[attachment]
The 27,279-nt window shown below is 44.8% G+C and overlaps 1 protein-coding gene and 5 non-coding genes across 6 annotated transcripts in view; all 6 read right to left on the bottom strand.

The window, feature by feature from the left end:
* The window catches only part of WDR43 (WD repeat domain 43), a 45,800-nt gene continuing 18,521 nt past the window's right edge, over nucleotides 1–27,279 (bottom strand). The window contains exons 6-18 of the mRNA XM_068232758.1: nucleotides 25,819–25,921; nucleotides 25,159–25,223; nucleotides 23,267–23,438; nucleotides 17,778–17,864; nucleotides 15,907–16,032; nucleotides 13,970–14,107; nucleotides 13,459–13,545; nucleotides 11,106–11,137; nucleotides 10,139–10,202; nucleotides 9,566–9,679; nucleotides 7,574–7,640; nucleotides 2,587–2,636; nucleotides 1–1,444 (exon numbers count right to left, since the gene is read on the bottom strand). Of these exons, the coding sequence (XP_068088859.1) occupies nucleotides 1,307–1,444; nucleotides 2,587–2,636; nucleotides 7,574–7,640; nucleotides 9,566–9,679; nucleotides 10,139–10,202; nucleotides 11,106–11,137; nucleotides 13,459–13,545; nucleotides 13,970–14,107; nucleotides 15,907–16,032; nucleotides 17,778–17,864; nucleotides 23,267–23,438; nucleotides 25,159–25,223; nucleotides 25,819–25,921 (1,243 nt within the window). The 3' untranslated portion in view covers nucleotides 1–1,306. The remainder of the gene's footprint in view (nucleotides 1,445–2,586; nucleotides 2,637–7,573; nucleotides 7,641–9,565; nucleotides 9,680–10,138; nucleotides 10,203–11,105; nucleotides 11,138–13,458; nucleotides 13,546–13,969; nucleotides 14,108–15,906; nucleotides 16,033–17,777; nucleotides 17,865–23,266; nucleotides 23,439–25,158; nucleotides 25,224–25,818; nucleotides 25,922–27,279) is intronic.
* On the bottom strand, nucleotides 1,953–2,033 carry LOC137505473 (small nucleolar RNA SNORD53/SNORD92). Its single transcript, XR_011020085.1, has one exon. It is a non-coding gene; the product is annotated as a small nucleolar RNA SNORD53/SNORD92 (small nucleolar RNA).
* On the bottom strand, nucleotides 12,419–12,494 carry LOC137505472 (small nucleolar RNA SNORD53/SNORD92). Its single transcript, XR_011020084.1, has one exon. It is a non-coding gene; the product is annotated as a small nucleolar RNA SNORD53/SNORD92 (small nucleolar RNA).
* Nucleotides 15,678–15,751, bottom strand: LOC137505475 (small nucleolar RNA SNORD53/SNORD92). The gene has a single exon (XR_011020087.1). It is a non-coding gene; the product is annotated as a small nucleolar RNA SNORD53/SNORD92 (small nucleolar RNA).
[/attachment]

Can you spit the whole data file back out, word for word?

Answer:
The 27,279-nt window shown below is 44.8% G+C and overlaps 1 protein-coding gene and 5 non-coding genes across 6 annotated transcripts in view; all 6 read right to left on the bottom strand.

The window, feature by feature from the left end:
* The window catches only part of WDR43 (WD repeat domain 43), a 45,800-nt gene continuing 18,521 nt past the window's right edge, over nucleotides 1–27,279 (bottom strand). The window contains exons 6-18 of the mRNA XM_068232758.1: nucleotides 25,819–25,921; nucleotides 25,159–25,223; nucleotides 23,267–23,438; nucleotides 17,778–17,864; nucleotides 15,907–16,032; nucleotides 13,970–14,107; nucleotides 13,459–13,545; nucleotides 11,106–11,137; nucleotides 10,139–10,202; nucleotides 9,566–9,679; nucleotides 7,574–7,640; nucleotides 2,587–2,636; nucleotides 1–1,444 (exon numbers count right to left, since the gene is read on the bottom strand). Of these exons, the coding sequence (XP_068088859.1) occupies nucleotides 1,307–1,444; nucleotides 2,587–2,636; nucleotides 7,574–7,640; nucleotides 9,566–9,679; nucleotides 10,139–10,202; nucleotides 11,106–11,137; nucleotides 13,459–13,545; nucleotides 13,970–14,107; nucleotides 15,907–16,032; nucleotides 17,778–17,864; nucleotides 23,267–23,438; nucleotides 25,159–25,223; nucleotides 25,819–25,921 (1,243 nt within the window). The 3' untranslated portion in view covers nucleotides 1–1,306. The remainder of the gene's footprint in view (nucleotides 1,445–2,586; nucleotides 2,637–7,573; nucleotides 7,641–9,565; nucleotides 9,680–10,138; nucleotides 10,203–11,105; nucleotides 11,138–13,458; nucleotides 13,546–13,969; nucleotides 14,108–15,906; nucleotides 16,033–17,777; nucleotides 17,865–23,266; nucleotides 23,439–25,158; nucleotides 25,224–25,818; nucleotides 25,922–27,279) is intronic.
* On the bottom strand, nucleotides 1,953–2,033 carry LOC137505473 (small nucleolar RNA SNORD53/SNORD92). Its single transcript, XR_011020085.1, has one exon. It is a non-coding gene; the product is annotated as a small nucleolar RNA SNORD53/SNORD92 (small nucleolar RNA).
* On the bottom strand, nucleotides 12,419–12,494 carry LOC137505472 (small nucleolar RNA SNORD53/SNORD92). Its single transcript, XR_011020084.1, has one exon. It is a non-coding gene; the product is annotated as a small nucleolar RNA SNORD53/SNORD92 (small nucleolar RNA).
* Nucleotides 15,678–15,751, bottom strand: LOC137505475 (small nucleolar RNA SNORD53/SNORD92). The gene has a single exon (XR_011020087.1). It is a non-coding gene; the product is annotated as a small nucleolar RNA SNORD53/SNORD92 (small nucleolar RNA).